Wedding March


Tyres crunched on gravel, and a little later the doorbell rang.

“Good afternoon, Mr Saunders. Sorry we’re late. The blessed car wouldn’t start.” Amy Wishart stood in the porch, beaming, her fiancé Brian a step behind her.

I smiled back. Amy’s apple-pie cheeks glowed, her blonde hair bobbed around her ears and she wore the most fetching yellow scoop-necked dress. I wish more young ladies would wear dresses rather than scruffy jeans.

“No problem. I’m not on a tight schedule today. Come on in.”

Young Brian greeted me as he entered, with a jolly “Ar ya reet, boi?” in his broad Norfolk.

Joan emerged from the kitchen, tea-towel in hand.

“Wow, something smells good, Mrs Saunders,” Amy said.

“Yet more cakes for the Village Hall fundraiser. If we don’t sort out those loos, we’ll have the Health and Safety police closing the whole place down.”

“I hope you give us a chance to quote for the job, Mrs Saunders.” Brian Fletcher spoke slowly. “We need all the work we can get, especially with me and Amy trying to finish building our own place.”

“I’ll put in a word with the committee,” my wife replied. “Now off you go and sort out your music, and I’ll bring in your tea in about ten minutes. The cake needs to cool a little first.”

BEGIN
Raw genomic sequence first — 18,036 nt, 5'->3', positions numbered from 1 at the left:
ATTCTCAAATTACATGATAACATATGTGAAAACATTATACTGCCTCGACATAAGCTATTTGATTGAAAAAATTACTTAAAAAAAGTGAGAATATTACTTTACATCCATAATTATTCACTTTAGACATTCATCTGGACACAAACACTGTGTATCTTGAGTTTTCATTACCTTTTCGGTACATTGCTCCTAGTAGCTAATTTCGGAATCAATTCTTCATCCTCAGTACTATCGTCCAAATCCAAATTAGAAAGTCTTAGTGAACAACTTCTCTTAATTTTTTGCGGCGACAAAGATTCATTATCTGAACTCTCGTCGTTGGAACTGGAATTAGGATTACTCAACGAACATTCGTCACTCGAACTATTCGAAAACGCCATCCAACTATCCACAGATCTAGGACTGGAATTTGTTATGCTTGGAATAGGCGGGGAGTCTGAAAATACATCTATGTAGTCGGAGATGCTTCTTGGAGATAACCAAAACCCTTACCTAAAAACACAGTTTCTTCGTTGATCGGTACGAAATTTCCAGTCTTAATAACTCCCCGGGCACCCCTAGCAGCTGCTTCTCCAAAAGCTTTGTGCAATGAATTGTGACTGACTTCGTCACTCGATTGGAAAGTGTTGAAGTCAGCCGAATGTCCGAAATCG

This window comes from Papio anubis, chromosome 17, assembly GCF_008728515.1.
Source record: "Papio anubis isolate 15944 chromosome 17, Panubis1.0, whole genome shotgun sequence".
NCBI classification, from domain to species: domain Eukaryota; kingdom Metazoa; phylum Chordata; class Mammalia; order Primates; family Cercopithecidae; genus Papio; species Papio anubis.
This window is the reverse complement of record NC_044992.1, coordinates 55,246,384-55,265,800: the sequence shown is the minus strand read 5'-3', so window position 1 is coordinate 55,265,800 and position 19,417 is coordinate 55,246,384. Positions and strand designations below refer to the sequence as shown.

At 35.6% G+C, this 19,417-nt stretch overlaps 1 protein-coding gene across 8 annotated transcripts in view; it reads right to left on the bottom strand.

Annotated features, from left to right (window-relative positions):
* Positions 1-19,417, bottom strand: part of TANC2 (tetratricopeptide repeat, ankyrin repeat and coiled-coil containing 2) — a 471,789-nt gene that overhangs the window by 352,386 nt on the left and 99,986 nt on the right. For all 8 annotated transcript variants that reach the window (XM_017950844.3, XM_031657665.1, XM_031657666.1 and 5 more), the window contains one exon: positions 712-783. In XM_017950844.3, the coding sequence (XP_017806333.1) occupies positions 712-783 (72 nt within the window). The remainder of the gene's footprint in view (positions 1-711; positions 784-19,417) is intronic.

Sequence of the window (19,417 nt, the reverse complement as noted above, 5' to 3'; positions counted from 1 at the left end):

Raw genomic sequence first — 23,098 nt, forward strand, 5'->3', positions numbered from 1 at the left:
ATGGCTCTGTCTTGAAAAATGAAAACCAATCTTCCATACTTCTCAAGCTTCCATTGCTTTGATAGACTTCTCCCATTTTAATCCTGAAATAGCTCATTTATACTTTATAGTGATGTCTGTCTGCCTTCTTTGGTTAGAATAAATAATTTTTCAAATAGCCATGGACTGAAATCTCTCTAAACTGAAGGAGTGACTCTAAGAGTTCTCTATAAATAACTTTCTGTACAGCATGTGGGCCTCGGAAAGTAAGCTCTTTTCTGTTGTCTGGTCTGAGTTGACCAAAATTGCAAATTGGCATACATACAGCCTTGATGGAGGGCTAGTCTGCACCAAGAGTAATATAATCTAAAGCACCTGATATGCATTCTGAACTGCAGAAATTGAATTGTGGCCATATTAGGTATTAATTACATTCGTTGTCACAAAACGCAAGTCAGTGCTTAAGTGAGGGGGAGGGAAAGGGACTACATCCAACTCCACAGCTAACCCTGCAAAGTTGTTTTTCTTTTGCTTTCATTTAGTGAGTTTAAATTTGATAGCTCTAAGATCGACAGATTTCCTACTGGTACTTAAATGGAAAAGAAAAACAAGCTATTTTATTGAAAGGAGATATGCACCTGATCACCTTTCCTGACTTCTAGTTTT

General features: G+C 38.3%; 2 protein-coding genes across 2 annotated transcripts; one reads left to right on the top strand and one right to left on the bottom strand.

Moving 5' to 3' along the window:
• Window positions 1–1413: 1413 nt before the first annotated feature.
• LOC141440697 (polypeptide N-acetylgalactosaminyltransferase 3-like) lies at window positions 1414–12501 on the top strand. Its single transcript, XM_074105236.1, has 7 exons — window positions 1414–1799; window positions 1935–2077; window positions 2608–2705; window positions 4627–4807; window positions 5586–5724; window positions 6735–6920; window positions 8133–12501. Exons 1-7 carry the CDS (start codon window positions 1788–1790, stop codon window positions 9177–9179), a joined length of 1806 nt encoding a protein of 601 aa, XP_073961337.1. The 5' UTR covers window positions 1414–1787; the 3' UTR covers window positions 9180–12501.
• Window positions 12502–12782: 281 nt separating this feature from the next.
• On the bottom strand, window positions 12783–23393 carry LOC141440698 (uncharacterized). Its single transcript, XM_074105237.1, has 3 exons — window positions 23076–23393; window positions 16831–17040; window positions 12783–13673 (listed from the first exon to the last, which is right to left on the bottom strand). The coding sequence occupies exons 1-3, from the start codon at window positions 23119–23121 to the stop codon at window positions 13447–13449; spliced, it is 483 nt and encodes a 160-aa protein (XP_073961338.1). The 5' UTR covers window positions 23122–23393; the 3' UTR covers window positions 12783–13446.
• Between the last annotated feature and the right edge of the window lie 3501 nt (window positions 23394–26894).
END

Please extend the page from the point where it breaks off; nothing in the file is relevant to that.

“Perfect,” I said, and led the way through to the drawing room. I had already placed two dining chairs either side of the piano stool. I sat at my post, Amy took the seat to my left and Brian the chair on the right. “Remind me when the big day is.”

“Saturday the twentieth of June,” Amy replied. “Thank you for agreeing to play for us, Mr Saunders. We are so lucky to have such a talented musician in our midst.”

Had I been fifty years younger I might have blushed at this compliment from such a fair young maid. Instead, I just glowed inside a little. “Almost the longest day,” I mused. “The day before the summer solstice.”

“It’s not unlucky, is that?” Brian asked. “We never thought.”

“Far from it. The solstice is a festival of light and fertility in many religions. And of course the Honey Moon, the first full moon in June, is supposed to be the ideal time to collect honey from the hives. Traditionally, the bride and groom eat honey for the first month after the wedding. They say honey is good for–” I tailed off. “Enough of my spouting.” You never know what young couples have in mind these days. For all I knew, Amy was already pregnant, or they didn’t want children, or they planned to wait a few years.

“Perfect! We hope to have a big family – at least four!” Amy exclaimed.

Brian nodded to my right, a wide grin on his ruddy face.

“To work.” I said, to change the subject. “We must start with a bit of a fanfare. Any idea what you’d like for the entrance? Some Parry, like Kate and Wills? Or the old favourites – Mendelssohn, Wagner, Widor?”

“You lost me already, Mr Saunders,” Brian said.

“But we do know what we like,” Amy said, in the business-like voice she used when she gave you an injection, or puffed up the sleeve of the blood-pressure monitor. She’d arrived in the village barely a year ago, recruited from far-off Spalding to fill the nursing vacancy at the surgery. Brian’s good fortune had been to fall off his ladder and need some stitches during her first week.